If I’m going strictly by sheer talent and what I’ve seen in two non stakes I could rank both horses very high. But I’m obviously not going to do that and ranking them anywhere from No. 12 to 16 tells you nothing because you have no clue where they fit. So for now I feel it is better served to highlight both colts in Knocking of the Door until they show what they can do in stakes company. Remember, We the People has already beaten winners so he has a slight advantage, but Charge lt already looks like he can be special.

Well, it is apparent COMMANDPERFORMANCE is not the same horse we saw last year, whether it is the injury he suffered in the Breeders’ Cup Juvenile or the wet tiring track or simply not making the transition from 2 or 3 and being asked to do too much too quickly early in his career. Considering he was thought highly enough to throw him into the Grade 1 Champagne against Jack Christopher coming off a second in his career debut, perhaps there is a reason why Pletcher went conservative and put him in a maiden race rather than the Tampa Derby. He was getting blinkers for the first time, and we mentioned last week that stablemate Charge It outworked him and left him far behind on the gallop-out, so who knows?. At 1-10, even with a wide trip and on a tiring track, he should have been more competitive against a weak field of maidens. I still think he’s a very good horse and will win stakes, but he is off course right now as a Derby horse and we’ll see if they give him another chance. Maybe he only runs well in Grade 1 company.

After discussing plans with owner Paul Reddam, Doug O’Neill said SLOW DOWN ANDY will make his next start in the Sunland Derby, which makes the Santa Anita Derby look even more like a match race between MESSIER and Forbidden Kingdom. I wonder who Churchill Downs is rooting for. How much longer are we going to have a normally top 3 ranked horse like Messier hanging over the Derby trail like some mysterious shroud? In typical O’Neill fashion, he then worked Slow Down Andy seven furlongs in 1:27 2/5, as he looks to earn a spot in the Kentucky Derby. As for Messier, he continues to impress, working five furlongs in a bullet :59 2/5, fastest of 45 works at the distance. If he doesn’t have a new trainer by the Santa Anita Derby or if one or both Baffert bans are still in effect he will be running for the purse and Grade 1 status only and any Derby aspirations will be gone.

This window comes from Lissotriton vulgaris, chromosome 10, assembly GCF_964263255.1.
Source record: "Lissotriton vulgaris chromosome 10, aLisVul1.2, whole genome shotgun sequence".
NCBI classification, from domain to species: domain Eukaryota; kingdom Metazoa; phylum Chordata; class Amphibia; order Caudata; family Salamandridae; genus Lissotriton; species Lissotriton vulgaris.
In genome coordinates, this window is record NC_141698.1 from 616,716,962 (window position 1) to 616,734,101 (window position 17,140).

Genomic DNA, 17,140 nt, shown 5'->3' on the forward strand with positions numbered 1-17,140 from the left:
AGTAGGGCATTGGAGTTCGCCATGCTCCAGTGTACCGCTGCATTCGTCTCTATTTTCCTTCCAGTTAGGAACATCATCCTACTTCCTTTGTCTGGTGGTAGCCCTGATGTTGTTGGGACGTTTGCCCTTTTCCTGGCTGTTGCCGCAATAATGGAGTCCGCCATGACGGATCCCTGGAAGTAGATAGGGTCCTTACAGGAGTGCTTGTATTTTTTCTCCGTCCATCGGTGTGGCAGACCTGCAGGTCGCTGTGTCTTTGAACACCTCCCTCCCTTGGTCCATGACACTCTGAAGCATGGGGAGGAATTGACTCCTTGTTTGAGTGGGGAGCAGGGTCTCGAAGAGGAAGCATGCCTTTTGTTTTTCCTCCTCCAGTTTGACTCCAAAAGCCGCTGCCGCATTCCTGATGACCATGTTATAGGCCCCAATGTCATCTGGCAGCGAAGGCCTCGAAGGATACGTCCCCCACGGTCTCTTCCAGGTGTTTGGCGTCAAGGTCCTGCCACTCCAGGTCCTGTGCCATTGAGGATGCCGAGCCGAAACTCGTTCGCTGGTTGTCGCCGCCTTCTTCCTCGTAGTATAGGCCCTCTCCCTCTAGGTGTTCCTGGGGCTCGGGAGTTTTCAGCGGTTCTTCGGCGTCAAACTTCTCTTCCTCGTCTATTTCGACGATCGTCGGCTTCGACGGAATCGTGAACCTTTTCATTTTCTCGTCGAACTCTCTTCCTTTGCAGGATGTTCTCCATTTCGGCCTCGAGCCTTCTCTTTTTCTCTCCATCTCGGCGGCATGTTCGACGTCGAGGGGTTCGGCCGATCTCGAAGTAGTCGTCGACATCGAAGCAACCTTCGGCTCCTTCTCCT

There is another fast horse in California, but it would seem like suicide to run the Cal-bred STRAIGHT UP G against Forbidden Kingdom even after a sharp half-mile work in :47 3/5, second fastest of 48 works at the distance. He definitely looks like he wants shorter distances.

Rebel Stakes runner-up ETHEREAL ROAD, who now will likely head to the Blue Grass Stakes with stablemate Secret Oath confirmed for the Arkansas Derby, returned to the work tab with a five-furlong drill in 1:01 2/5. Rebel winner UN OJO and third-place finisher BARBER ROAD have still not had a listed work since the race.

There has been some buzz around the Brad Cox-trained Gun Runner colt CYBERKNIFE, who scored a three-length victory last out in a Fair Grounds allowance race. He is an improving colt, whose Thoro-Graph number jumped from an “8 ¾” to a “3 ¼,” but he still needs to prove his poor effort in the Lecomte Stakes was a fluke and he can match up with far better competition. Another Cox-trained colt, the undefeated ZOZOS, a 10 1/2-length winner last out, worked a sharp five furlongs in :59 3/5. Cyberknife goes next in the Arkansas Derby and Zozos will take on Epicenter in the Louisiana Derby.

Remember the once highly regarded PAPPACAP, who ran an inexplicably poor race last time out? He worked a sharp five furlongs in a bullet :59 1/5 at the Casse Training Center.

TIZ THE BOMB, following his victory in the John Battaglia Stakes on Polytrack, could return to the dirt in the Florida Derby or possibly wait for the Arkansas Derby.